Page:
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4852Re: Role of QA

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  • Lowell Lindstrom
    May 2, 2000
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      I am responding many of the "Role of QA" messages from the Digest this
      morning:


      > Date: Mon, 01 May 2000 19:36:43 -0700
      > From: Jen Wu <jen@...>
      >Subject: Role of QA
      >
      >I don't know if a lot has been said for the role of QA, but here are
      >some questions ...
      >

      Acceptance of the system is the responsibility of the customer. Only
      the customer can define the cost/quality trade-off. Programmers cannot
      deliver crap, of course, but given the difference in required quality
      levels between a life-critical system and release 1.0 of my latest
      e-commerce experiment, decisions must be made as to how much quality
      should be designed and tested in. The customer must drive this decision
      through the conversation with the programmers.

      XP expands the responsibilities of the customer in this regard. My
      personal past experience has been that customer acceptance is a cursory
      check of major functionality. With XP, they write all of the functional
      tests. This likely means providing resources to the customer that they
      are not used to having.

      >Some background ... a sophisticated QA team will do most if not all of
      >the following (among other things):
      >
      >* Develop a test plan, including test suites and cases
      >* Structured black box testing -- tested by hand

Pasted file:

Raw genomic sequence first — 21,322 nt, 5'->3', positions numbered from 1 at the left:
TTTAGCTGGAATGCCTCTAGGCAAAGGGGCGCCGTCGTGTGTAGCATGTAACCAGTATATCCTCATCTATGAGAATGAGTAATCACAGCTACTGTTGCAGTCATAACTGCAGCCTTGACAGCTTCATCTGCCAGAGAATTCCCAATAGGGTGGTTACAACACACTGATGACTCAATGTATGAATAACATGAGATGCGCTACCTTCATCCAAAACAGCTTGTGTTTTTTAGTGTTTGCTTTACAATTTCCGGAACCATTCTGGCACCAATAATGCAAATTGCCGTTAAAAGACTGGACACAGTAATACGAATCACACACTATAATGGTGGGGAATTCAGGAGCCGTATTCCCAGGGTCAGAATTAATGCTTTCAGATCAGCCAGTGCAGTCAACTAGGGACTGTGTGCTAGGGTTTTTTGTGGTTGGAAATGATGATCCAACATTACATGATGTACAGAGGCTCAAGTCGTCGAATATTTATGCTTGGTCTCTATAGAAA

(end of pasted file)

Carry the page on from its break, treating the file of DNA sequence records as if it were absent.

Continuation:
>* Ad hoc black box testing
      >* Structured automated functional testing -- testing using automated
      > tools on the UI (no calls to code)
      >* White box and intrusive automated tests (code reviews and tests
      > like the unit tests that the programmers are responsible for in
      > XP)
      >* Code coverage
      >* Bug tracking (correlated with test cases and code coverage)
      >* Multi-user and performance testing using testing tools
      >

      Most of this should be done by the customer or under the customer's
      direction. The amount of any of this that you do should be driven by
      the customer's quality requirements, which will likely be driven by
      their balance between cost/time pressures to release versus cost of
      defects after release.

      I am not sure what best practice is concerning bug tracking in terms
      customer or programmer ownership. I have heard of bugs turning into
      user stories and being dealt with by the planning game in subsequent
      iterations/releases.

      A note on code coverage. Test-first programming will ensure high code
      coverage at the unit test level. The biggest benefit I can see from code
      coverage analysis at the functional test level is helping to identify
      code that can be refactored out of the system.


      >With XP, there is some overlap between what a QA department
      >would do and
      >what developers would do. Should the QA people be brought into the
      >development team?
      >If so, what about the idea that a product should be thoroughly
      >tested by
      >someone who didn't take part in writing it?
      >If not ...
      >Should QA and development work on the same testing framework?

      I believe they should moved towards the customer, rather than the
      developers.

      There are some interesting functional test frameworks emerging from XP
      projects. I have also heard of goals to extend JUnit for functional
      testing. Others that are more closely involved will need to add details
      here.

      >When should QA start being involved?

      Customers begin writing functional tests as soon as the user stories for
      the iteration have been defined. QA (as part of the customer) must be